Save Me, O God
Laments and penitential Psalms often contain imagery of intense suffering and deep despair. Psalm 69 is no exception, and perhaps one of the most despondant.
This Davidic Psalm is messianic, prophesying Christ’s suffering with phrases like, “I am come into deep waters, where the floods overflow me.” The intesity of this despair is portrayed in the music with slow-moving and plaintive harmonies. The surprising harmonic shifts serve to punctuate the sharp pains—emotional and physical—experienced by the author. But there is a turning point, like many other Psalms. The focus shifts from the author and his personal struggles to God and his benevolance. The music picks up on this shift in mood, becoming less dissonant and more optimistic. The work closes with a gradual descent as the text “save me, O God” is repeated again and again, emphasizing the stability and comfort the author experiences when reaching out to his God.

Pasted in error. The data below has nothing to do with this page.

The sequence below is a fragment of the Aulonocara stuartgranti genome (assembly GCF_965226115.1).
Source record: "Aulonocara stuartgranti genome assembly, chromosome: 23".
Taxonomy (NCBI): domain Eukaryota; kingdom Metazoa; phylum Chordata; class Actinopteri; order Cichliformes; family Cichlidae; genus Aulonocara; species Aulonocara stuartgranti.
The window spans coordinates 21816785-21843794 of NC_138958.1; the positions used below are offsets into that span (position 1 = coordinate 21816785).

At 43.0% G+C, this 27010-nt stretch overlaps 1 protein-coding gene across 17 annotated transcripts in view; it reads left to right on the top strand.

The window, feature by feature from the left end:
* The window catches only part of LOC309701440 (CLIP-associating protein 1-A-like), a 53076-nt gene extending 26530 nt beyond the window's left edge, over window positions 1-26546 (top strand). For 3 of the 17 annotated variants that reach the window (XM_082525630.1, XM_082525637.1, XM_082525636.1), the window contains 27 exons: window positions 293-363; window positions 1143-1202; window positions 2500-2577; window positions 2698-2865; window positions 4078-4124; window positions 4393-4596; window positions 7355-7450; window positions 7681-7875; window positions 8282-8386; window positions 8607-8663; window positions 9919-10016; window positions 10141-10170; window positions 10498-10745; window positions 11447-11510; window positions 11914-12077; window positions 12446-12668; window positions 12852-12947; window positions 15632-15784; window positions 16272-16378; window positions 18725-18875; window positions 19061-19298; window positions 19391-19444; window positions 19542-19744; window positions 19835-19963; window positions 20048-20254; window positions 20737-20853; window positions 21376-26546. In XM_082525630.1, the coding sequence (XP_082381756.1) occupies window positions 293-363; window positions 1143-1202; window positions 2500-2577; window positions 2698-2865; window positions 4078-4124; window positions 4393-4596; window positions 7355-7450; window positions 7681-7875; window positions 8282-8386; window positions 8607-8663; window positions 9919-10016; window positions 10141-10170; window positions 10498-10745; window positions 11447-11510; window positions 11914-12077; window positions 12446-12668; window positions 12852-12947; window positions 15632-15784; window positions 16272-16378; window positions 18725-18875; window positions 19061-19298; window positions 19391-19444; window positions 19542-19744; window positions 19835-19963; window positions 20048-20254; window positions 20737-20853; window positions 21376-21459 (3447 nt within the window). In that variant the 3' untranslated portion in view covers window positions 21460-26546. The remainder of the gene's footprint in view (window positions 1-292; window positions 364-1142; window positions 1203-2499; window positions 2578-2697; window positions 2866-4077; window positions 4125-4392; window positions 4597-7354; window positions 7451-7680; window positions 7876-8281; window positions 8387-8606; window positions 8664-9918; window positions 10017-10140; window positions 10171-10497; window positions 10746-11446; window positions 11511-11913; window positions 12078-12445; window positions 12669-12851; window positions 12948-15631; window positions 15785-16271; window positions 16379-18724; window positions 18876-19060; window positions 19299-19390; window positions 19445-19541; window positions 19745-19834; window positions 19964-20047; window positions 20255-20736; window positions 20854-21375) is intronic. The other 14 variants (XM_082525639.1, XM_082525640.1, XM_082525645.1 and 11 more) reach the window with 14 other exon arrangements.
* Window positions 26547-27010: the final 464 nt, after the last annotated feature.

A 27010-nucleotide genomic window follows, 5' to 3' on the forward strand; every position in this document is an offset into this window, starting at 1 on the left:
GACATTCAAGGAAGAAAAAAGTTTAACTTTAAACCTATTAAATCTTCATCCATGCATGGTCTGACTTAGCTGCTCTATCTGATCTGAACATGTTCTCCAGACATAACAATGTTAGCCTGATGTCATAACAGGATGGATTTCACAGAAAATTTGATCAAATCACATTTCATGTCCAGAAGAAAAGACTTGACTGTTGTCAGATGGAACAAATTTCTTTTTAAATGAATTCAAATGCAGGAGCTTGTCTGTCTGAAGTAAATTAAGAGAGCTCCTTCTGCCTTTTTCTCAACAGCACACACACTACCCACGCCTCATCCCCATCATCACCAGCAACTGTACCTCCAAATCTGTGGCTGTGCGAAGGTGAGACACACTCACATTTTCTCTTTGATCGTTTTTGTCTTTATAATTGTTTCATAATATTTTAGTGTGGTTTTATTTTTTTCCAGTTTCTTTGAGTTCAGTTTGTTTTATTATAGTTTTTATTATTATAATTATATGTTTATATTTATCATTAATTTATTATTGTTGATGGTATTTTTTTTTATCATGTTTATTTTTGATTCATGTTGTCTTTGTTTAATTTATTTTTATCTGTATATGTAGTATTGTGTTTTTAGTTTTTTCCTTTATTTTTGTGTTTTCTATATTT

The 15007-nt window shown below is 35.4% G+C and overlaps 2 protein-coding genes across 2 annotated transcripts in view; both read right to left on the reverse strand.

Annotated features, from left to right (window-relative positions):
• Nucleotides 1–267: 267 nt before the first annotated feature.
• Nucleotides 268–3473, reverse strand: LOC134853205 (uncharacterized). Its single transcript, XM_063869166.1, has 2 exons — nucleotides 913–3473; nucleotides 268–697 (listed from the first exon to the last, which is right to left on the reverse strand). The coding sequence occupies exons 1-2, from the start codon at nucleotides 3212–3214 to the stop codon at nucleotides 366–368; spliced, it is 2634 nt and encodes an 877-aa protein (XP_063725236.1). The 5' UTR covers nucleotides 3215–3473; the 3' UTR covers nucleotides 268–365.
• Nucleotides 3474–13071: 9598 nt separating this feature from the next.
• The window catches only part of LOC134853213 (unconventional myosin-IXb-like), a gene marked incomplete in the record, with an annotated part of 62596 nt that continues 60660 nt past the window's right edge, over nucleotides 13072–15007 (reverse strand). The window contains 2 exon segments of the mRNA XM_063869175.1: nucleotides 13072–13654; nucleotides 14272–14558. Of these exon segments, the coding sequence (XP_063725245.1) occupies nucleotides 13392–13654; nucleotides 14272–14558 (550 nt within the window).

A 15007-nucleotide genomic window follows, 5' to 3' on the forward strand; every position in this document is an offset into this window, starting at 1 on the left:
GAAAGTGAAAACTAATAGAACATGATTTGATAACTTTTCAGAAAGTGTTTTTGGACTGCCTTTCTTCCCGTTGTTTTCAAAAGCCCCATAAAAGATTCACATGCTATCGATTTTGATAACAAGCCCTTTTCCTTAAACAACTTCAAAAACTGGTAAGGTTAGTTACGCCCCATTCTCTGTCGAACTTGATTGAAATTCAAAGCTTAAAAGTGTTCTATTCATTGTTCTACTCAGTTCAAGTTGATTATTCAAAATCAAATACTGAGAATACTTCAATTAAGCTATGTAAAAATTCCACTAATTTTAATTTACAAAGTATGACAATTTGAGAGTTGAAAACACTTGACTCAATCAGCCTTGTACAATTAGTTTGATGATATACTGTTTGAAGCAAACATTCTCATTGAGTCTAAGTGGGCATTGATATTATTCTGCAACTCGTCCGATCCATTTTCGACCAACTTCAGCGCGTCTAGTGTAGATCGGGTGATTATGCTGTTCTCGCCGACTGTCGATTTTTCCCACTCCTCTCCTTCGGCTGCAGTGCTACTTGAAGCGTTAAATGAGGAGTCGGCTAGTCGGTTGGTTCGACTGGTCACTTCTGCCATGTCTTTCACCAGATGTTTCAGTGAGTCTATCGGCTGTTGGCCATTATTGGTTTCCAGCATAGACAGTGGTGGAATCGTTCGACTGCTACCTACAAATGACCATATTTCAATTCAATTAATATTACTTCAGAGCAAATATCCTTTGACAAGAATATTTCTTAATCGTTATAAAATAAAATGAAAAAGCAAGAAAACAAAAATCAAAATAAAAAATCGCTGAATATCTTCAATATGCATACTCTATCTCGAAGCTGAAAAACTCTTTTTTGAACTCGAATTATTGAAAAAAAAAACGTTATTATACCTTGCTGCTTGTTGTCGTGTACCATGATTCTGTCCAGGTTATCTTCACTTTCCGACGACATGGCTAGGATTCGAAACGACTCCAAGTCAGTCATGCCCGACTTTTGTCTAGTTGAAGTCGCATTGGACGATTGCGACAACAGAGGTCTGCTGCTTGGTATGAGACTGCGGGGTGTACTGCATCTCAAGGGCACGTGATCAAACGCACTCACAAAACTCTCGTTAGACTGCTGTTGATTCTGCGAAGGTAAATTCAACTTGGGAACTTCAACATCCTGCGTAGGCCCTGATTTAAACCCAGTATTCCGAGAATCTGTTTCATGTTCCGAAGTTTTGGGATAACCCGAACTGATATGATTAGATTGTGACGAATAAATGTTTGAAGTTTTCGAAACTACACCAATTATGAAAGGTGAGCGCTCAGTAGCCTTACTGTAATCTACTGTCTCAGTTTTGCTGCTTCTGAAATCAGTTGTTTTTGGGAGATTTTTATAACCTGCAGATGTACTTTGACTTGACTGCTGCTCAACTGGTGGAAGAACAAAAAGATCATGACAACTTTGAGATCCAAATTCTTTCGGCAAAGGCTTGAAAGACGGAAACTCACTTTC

Save me, O God; for the waters are come in unto my soul.
I sink in deep mire, where there is no standing:
I am come into deep waters,
Where the floods overflow me.
I am weary of my crying: My throat is dried:
Mine eyse fail while I wait for my God
Hear Me, O Lord; for they lovingkindness is good:
Turn unto me according to the multitude of thy tender mercies.
PREMIEREMay 17, 2015
Tenth Presbyterian Church, Philadelphia, PA
Tenth Church Choir, Thomas Hong (cond.)